A retrospective study was conducted in order to examine the predictive power of three different scoring systems for BSI in a hematological unit. The literature regarding predictive power of IPS in hematology/oncology patients is sparse. Most of the information about the epidemiology of BSIs and outcome is extrapolated from studies of hospitalized patients in general hospitals or from studies of patients in University hospitals  or, more specifically, from studies of neutropenic cancer patients . In our study, the incidence density of BSIs (21.99 per 1,000 patient-days at risk) was higher than that reported by previous studies (11.2 per 1000 patient-days at risk) . Furthermore in the current study the crude mortality (5.9%) was lower than that reported elsewhere . One of the major problems associated with comparison studies, is the difficulty in interpretation caused by variability in study designs and efficacy or outcome measures . Furthermore, many patients with neutropenia have complex medical profiles, leading to increased physician concern and a tendency to modify regimens during the treatment course of febrile episodes. Such modifications generally are made in a setting of inadequate information or lack of definitive diagnosis. It has been estimated that empiric regimens may be modified in 40% to 60% of cases .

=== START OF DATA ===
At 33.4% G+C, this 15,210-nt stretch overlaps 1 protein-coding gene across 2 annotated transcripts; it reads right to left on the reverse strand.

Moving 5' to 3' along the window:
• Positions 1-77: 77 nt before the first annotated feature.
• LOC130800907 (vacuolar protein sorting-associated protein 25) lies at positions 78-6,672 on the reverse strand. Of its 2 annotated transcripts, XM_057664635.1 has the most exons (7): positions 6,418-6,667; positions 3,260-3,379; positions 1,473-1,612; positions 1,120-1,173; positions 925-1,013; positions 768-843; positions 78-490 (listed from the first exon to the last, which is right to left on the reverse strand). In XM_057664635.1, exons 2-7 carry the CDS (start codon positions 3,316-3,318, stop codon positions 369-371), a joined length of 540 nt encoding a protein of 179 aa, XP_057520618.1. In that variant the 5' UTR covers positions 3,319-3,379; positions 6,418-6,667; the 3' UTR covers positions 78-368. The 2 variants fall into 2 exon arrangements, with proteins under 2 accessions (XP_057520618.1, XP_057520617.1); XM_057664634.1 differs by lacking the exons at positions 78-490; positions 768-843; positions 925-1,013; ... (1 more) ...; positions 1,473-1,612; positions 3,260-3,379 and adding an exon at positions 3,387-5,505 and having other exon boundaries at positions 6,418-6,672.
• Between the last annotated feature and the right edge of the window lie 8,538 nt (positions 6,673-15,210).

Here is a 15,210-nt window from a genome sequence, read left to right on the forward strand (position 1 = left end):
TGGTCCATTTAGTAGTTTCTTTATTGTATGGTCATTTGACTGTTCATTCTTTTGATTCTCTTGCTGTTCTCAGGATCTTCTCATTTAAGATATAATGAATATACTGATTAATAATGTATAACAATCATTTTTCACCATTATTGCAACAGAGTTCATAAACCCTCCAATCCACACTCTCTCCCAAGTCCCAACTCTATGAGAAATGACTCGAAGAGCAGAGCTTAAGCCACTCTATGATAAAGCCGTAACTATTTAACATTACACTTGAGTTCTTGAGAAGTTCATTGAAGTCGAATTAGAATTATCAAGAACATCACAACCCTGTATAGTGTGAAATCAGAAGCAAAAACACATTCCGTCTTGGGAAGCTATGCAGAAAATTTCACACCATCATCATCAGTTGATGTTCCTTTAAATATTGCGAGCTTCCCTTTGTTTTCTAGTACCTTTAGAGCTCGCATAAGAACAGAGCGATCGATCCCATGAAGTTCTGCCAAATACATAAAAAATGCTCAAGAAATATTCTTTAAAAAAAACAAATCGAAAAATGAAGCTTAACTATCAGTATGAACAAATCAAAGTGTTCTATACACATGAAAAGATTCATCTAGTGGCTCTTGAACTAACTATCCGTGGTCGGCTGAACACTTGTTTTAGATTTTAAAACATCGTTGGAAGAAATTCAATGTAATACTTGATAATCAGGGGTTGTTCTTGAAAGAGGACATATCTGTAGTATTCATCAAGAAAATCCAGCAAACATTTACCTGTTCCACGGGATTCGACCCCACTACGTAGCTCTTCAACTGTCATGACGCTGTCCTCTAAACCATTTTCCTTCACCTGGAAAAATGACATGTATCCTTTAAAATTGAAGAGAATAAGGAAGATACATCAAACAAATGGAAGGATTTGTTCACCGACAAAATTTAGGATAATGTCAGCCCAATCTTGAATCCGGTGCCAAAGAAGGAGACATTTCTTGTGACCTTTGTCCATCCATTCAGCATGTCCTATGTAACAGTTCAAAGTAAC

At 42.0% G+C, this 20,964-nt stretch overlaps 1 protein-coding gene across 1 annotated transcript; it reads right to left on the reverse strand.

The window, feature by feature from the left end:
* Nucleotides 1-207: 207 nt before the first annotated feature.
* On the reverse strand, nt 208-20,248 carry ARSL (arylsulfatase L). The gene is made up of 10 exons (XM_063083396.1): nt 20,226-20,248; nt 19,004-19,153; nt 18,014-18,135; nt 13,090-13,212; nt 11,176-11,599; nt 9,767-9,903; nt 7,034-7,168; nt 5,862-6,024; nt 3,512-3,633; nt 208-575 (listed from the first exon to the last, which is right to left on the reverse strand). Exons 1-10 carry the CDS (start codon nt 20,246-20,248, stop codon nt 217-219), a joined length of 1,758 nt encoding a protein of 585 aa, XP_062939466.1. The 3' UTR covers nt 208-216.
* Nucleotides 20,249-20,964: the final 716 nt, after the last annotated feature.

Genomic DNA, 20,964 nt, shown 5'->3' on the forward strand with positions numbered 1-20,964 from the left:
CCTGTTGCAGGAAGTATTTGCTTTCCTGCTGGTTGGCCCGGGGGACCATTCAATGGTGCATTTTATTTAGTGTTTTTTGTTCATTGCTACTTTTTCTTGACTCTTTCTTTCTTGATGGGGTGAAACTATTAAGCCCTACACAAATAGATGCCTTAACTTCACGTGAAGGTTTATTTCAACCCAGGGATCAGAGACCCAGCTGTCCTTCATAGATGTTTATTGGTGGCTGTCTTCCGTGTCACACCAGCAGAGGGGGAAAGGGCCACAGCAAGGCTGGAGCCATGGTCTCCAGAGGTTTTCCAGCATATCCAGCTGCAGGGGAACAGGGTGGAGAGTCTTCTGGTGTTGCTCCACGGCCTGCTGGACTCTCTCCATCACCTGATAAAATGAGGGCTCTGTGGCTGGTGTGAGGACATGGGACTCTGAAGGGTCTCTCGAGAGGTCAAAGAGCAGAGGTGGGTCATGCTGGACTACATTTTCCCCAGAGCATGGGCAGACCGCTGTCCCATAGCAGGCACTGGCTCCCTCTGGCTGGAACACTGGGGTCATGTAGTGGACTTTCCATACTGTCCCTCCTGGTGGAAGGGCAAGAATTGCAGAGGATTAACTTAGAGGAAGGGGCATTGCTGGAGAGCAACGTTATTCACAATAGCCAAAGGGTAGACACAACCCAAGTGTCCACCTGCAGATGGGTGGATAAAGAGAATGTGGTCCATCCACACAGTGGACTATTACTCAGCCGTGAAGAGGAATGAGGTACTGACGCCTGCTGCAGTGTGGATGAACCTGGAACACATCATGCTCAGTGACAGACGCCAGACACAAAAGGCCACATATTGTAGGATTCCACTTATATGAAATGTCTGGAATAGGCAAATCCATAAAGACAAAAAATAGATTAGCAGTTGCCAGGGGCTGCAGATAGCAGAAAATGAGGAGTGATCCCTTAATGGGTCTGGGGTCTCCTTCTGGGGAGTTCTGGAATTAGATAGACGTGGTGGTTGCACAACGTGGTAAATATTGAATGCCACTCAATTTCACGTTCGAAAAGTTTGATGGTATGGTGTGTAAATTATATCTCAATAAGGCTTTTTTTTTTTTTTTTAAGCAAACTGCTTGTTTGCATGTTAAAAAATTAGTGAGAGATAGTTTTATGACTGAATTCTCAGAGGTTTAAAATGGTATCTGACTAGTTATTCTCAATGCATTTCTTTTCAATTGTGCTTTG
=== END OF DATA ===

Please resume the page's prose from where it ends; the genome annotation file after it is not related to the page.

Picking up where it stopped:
Furthermore, we found that the most common isolates were gram-negative (44.4%) and gram positive (44.4%) microorganisms. Our findings are very similar to those reported in other studies . It is noteworthy that a considerable shift in the spectrum of pathogens isolated from blood cultures of febrile neutropenic cancer patients in the USA has emerged since 1995, with Gram-positive cocci increasing from 62% to 76% of isolates , Gram-negative bacilli declining from 21.5% to 14% and fungi declining from 15 to 8%. Based on consecutive clinical trials conducted by the European Organization on the Research and treatment of cancer (EORTC) between 1973 and 2000, a shift toward the predominance of Cram-positive bacteria has also been reported however, during the most recent time period (1998 - 2000), Gram- positive and Gram-negative isolates have been involved in the same magnitude .